29 July 2005

Bombyliidae: Geron sp.

You know I have a bit of an obsession with bee flies, even ones I haven't seen myself. Here's a cutie I found today. The odonata update is below.

This tiny, hump-backed little bee fly is probably from the genus Geron.


mfophotos said...

NICE PHOTO! I am jealous.

Dope on the Slope said...


What's your camera and lens set-up?

beetle said...

Check out the pics I got of a dragonfly today. They were taken in Clinton Co. MI(just north of Lansing). You could probably even tell me what kind of dragonfly it is.
Nice pics on your blog!

skye580belinda said...
This comment has been removed by a blog administrator.
beetle said...

Thanks for the feedback on my site. I figured the long antennae critter was not a dragonfly. The pic I was referring to was actually several posts ago at this url http://wastedspacewastedtime.blogspot.com/2005/08/dragonfly.html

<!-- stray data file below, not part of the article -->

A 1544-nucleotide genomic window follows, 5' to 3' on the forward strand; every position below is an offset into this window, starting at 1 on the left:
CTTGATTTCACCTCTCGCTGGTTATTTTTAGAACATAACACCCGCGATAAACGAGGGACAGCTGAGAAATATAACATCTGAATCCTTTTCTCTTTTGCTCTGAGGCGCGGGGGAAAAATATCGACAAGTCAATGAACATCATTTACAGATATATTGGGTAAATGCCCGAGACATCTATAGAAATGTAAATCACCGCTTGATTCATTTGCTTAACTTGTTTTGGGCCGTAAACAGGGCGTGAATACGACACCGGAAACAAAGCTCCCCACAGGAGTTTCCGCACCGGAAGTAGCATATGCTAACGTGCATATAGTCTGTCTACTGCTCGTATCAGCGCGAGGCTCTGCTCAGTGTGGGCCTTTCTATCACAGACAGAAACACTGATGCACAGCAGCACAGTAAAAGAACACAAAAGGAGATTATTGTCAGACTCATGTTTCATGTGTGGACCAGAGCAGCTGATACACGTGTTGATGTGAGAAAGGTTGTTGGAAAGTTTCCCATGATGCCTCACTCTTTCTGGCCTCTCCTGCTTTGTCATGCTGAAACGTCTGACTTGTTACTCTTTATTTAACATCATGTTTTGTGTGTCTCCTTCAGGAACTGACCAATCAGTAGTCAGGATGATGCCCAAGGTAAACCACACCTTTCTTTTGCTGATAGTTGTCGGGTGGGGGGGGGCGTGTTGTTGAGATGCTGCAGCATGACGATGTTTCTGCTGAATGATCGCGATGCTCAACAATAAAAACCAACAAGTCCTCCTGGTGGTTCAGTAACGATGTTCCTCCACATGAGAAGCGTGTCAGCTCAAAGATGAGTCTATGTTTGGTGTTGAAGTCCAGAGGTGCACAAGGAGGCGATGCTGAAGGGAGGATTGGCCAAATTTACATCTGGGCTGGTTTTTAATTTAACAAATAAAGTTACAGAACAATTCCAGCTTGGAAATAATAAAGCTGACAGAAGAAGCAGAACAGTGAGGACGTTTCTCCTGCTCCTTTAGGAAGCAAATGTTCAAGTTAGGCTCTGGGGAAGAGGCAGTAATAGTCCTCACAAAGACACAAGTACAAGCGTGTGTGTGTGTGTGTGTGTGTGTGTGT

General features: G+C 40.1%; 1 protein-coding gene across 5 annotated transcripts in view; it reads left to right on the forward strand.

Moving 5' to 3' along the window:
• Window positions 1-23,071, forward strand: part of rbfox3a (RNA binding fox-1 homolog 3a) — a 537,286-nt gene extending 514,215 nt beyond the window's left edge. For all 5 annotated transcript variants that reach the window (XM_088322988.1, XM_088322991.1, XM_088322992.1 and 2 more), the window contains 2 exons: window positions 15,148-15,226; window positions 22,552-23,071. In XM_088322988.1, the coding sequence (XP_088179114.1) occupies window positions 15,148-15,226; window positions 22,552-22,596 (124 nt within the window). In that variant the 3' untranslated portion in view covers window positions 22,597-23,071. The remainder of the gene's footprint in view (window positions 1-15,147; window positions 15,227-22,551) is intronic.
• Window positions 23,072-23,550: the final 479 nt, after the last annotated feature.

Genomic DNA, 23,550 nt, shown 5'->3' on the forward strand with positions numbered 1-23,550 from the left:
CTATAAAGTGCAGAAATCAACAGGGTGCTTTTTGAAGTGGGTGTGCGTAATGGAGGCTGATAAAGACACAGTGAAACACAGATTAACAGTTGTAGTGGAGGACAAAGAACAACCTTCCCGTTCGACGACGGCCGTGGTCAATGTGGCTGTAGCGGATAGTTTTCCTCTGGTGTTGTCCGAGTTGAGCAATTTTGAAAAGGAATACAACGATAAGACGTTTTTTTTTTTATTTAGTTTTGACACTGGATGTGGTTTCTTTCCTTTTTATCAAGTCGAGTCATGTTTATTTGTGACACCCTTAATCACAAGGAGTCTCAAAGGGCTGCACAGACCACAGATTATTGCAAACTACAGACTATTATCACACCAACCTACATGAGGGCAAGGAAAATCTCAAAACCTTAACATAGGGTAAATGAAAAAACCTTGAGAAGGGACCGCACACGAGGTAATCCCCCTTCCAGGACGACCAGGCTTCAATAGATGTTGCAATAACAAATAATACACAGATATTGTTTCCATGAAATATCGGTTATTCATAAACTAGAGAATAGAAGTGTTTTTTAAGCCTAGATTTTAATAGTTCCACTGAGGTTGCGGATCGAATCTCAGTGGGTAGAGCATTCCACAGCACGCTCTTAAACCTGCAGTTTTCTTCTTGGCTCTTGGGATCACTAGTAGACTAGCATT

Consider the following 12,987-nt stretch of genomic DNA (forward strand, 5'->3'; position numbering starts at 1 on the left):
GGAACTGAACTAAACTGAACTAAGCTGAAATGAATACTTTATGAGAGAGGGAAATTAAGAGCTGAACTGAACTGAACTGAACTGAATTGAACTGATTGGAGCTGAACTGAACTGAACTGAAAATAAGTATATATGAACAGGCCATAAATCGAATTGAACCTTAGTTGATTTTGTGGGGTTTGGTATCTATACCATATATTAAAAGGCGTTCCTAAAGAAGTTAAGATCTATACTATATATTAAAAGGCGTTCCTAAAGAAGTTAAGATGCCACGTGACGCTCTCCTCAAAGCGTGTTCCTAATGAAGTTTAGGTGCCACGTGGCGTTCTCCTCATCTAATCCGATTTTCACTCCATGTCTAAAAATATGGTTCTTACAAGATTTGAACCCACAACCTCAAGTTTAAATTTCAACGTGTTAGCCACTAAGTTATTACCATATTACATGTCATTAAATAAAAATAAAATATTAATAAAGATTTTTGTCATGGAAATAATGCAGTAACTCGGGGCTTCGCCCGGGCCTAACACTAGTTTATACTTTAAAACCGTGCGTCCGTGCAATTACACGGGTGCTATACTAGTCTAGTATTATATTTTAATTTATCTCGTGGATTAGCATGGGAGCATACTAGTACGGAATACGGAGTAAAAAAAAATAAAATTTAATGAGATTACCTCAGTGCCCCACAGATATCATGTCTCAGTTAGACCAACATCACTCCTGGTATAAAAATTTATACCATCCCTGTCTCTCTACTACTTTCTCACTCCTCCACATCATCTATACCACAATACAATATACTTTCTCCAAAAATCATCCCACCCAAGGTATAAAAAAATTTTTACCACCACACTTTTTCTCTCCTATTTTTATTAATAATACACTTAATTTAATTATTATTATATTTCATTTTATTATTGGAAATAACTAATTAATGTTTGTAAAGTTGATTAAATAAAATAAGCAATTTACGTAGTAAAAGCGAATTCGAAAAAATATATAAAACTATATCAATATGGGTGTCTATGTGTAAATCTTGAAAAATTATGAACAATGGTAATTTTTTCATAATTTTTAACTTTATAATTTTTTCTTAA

But I think I've figured out that it's a common pondhawk.
Thanks again.

Anonymous said...

A tardy comment since I just located this blog today: over the period July 14-19 I was in Central Oregon looking at the large number of butterflies I never see in Houston. Our group climbed 1500 feet over the course of a mile of switchback in the old Cascades to reach the top of Iron Mountain. It was cloudy and cool on the ascent with relatively few pollinators, but after lunch our descent in warm sunlight past carpets of wildflowers was accompanied by the loud hum of uncountable wild bees and bee flies. The bee fly species I particularly noticed kept its wings moving even upon nectaring. One bee fly landed on a flower but nevertheless continued to buzz one wing. It was a treat indeed to be there.